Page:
MedicalDirector has become the second clinical software provider to link with the National Cancer Screening Register.
The National Cancer Screening Register (NCSR) is now accessible via clinical management software solution MedicalDirector.
This functionality enables general practices and other healthcare providers using MedicalDirector Clinical 4.0 to access patient’s bowel and cervical cancer screening data from the NCSR directly through a patient record in their desktop software.
‘It’s a tremendous advance in the preventive disease measure to help GPs in that space,’ Dr Steven Kaye, GP and member of the RACGP Expert Committee – Practice Technology and Management, told newsGP.
‘It’s one of those things that’s difficult to set up, unbelievably simple to use. But the change management process to get people to actually use it is another thing all together.
‘A substantial proportion of general practices using Best Practice [already] have opportunity to use the NCSR − and now the MedicalDirector community will have that same opportunity.’
MedicalDirector is the second clinical software provider to integrate with the register, following Best Practice integration in January 2021.
The integrations align with the launch of the NCSR’s Healthcare Provider Portal earlier this year, which is also designed to simplify the process of requesting patient information for cancer screening.
However, while the new integration should help GPs, Dr Kaye said that practices need to ensure they have the appropriate security gateways connected, such as a National Authentication Service for Health (NASH) certificate, and the appropriate security overlay.
‘[That way] we can be confident that the security of the data is absolute,’ he said.
‘The software in the background then takes care of all that, so you’ve really got fairly instantaneous access.’
The integration of MedicalDirector with the NCSR arms GPs with a number of benefits, Dr Kaye said.
‘It allows obviously searching the cancer screening database, with a particular patient in mind, in a secure fashion,’ he said.
‘This is a tremendous advantage to looking for detail of particular cancer survival rates, screening tests, and cancer screening with outside resources, as opposed to the software being able to interrogate the register directly.
‘Clearly it is thoroughly advantageous and time-saving overall and much more efficient for the patient you’re taking care of in every possible way.’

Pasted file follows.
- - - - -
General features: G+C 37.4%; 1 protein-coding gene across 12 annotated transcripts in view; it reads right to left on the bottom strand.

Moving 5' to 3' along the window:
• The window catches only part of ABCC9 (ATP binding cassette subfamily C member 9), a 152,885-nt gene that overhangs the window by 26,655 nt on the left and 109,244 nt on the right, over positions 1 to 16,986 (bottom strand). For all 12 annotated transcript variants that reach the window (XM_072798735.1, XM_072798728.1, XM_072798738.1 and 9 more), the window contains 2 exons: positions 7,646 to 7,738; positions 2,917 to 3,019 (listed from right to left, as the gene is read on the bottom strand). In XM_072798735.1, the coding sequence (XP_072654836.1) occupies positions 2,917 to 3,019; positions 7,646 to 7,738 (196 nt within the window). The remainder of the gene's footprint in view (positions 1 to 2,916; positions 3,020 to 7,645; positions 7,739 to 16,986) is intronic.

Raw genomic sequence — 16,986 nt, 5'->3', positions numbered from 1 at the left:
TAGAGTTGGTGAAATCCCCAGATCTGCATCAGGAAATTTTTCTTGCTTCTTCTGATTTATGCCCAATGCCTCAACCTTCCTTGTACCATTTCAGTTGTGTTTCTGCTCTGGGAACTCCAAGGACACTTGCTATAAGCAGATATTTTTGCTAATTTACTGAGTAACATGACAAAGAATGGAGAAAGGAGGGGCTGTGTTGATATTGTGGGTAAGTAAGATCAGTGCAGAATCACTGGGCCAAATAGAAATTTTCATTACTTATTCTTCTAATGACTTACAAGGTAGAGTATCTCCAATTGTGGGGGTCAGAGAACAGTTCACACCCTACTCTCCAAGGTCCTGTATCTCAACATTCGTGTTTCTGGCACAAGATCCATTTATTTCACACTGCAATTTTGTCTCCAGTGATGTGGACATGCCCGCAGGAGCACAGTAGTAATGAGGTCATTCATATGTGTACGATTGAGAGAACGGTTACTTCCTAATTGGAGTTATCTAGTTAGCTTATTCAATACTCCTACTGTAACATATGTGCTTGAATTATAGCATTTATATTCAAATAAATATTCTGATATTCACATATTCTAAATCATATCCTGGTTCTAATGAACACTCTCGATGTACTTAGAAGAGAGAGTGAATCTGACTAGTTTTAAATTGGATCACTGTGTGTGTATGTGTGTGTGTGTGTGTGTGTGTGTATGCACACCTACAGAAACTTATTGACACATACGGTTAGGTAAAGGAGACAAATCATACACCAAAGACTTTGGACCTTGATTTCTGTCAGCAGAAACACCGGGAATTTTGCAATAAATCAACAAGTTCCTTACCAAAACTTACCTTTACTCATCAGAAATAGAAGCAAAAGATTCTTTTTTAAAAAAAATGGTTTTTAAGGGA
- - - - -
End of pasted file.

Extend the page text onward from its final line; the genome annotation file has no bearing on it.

But there are some issues that may need to be ironed out, according to Dr Kaye.
‘Accessing the registry is currently a bit slow, but that will improve as the software learns about itself and about each other over time,’ he said.
‘And of course, in the past there was an incentive for bowel cancer screening and an incentive for overdue cervical cancer screening and financial incentives, that have now been withdrawn.
‘We don’t have those financial incentives to engage with other cancer screening registries for those two particular topics any longer, which is I guess a bit disappointing. [But] they are public health policy debates and strategies to look at further.’
The NCSR will continue to integrate with more clinical software providers to ensure best possible linkage with the healthcare system. Until the majority of software systems are integrated, NCSR data is also accessible through the Healthcare Provider Portal available via PRODA.
Healthcare providers using MedicalDirector can now securely access a patient’s bowel and cervical screening program information to:
- identify under-screened and never-screened patients
- manage a patient’s participation in the cervical and bowel screening programs
- request bowel program test kits for eligible participants
- receive notifications of overdue screenings for patient follow up
- create and send digital program forms.
‘It’s a fantastic advance to really give access to the cancer screening processes,’ Dr Kaye said.
‘I’d expect that other cancer screening systems will come online. Not pre-empting anything, but I expect the mammogram reporting system to be online … [and] it would be great for the other cancers [to be integrated] from a screening process point of view.’